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How can I best invest my personal development time as a Staff Engineer who would like to continue progressing as an IC?

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Staff Engineer at Taro Community8 months ago

I'm a Staff Engineer in the satellite telecommunications industry where I am responsible for the strategic success of the software products in my department. My organizational responsibilities and weekly calendar align almost perfectly with the Right Hand Staff Engineer Archetype. I'm sure that it will come as a surprise to no one that getting to this point in my career was an intense and conscientious journey. I am self-taught, I fell in love with programming as a child, and I have never attended a University. Things are not even close to perfect, but I am happy with my career so far.

My day-to-day work does not involve much programming, but I spend the vast majority of my time communicating with Tech Leads, Scrum Masters, PMs, TPMs, EMs, etc. to coordinate and accomplish different tasks. The rest of my time is split between communicating and aligning with high-level product stakeholders, such as my boss, and mentoring engineers. When I do code, it is because there is some experiment I want to run, i.e., I might create a prototype of a new product or feature that could massively impact a departmental OKR.

Outside of my day-to-day work, I dedicate as much time as I can to learning and practicing new technical (programming, cloud), professional (LinkedIn Learning), and domain-specific (satellites, AI) skills. I also consume a lot of content here on Taro and I often participate in company and community programs that I believe in (change maker programs, diversity and inclusion programs, etc. as a participant or as a coach).

I would love to have input on this aspect of my career as a Staff Engineer who would like to be a Fellow one day. As I make progress in my career, I find that (obviously) the expectations others have of me, in regard to being at the forefront of technology and really knowing what I am talking about in domain-specific (science-heavy, business-heavy) topics, have grown exponentially. I've already adapted my approach to developing domain-specific skills, for instance, instead of relying solely on MOOCs, I also now have regular sessions with domain experts (business folks with advanced industry-relevant university degrees), something my boss encourages and expects me to continue to do. I have now also considered the prospect of going to university myself, something my employer would sponsor.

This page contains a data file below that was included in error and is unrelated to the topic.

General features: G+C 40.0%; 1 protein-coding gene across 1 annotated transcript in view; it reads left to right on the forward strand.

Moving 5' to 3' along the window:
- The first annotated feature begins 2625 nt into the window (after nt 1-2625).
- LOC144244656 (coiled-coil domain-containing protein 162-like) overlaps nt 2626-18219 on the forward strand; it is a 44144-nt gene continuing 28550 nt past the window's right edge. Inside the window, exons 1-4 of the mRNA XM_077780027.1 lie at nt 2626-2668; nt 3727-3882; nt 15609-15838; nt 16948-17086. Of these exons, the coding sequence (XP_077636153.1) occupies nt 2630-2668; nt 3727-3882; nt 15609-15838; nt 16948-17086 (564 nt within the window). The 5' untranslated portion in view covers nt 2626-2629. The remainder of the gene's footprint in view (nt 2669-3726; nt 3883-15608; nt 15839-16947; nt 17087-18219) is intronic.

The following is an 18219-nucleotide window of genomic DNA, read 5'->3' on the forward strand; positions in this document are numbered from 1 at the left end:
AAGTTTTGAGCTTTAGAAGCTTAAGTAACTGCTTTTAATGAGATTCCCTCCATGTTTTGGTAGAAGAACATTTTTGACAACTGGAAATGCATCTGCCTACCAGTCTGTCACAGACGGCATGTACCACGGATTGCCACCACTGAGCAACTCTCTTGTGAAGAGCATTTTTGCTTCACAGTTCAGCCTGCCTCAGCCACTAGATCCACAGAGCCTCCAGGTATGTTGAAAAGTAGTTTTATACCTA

So the question is, how can I best invest my personal development time so that as I progress in my career I can continue to meet, or even surpass, exponentially growing expectations?

I'm sure someone will have a great idea of how to approach this challenge. Also, there is a quote I appreciate from Alex Chiou that gives me hope that I can do it.

It wasn't due to natural talent or anything - I'm honestly not that smart.



  • 3
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    Former Head of Engineering
    8 months ago

    It's quite timely since I just put my 2 cents on this in a repost on LinkedIn today regarding continued progression as an IC without getting into management.

    Here's the crux of it.


    There are many options available to you that can bring you greater earning potential, personal growth and better alignment between what you are good at vs. paid to do.

    Here are couple examples I've seen:
    • Moving into independent consulting / subcontracting / side gigs
    • Moving into a different job family such as architecture or platform
    • Staying at senior engineer and continuing to crush it

    Taking on interesting new projects and expanding the breadth of your skills. Not all growth is tied to a company ladder.


    Personally, I enjoyed the "Right Hand" archetype quite a bit and it's one of the most underrated ways to accelerate your career growth if you have the right executive sponsor.

    I think it's the perfect time to diversify into non-tech skills, especially as a "Right Hand" type of role. Like you mentioned a lot of time is spent playing on the intersections between various functions. Some common intersections I've had past success playing the "go between" are Product x Engineering, Architecture / platform x Engineering, and overall Business x Tech. This puts a high ROI on your skills outside of engineering.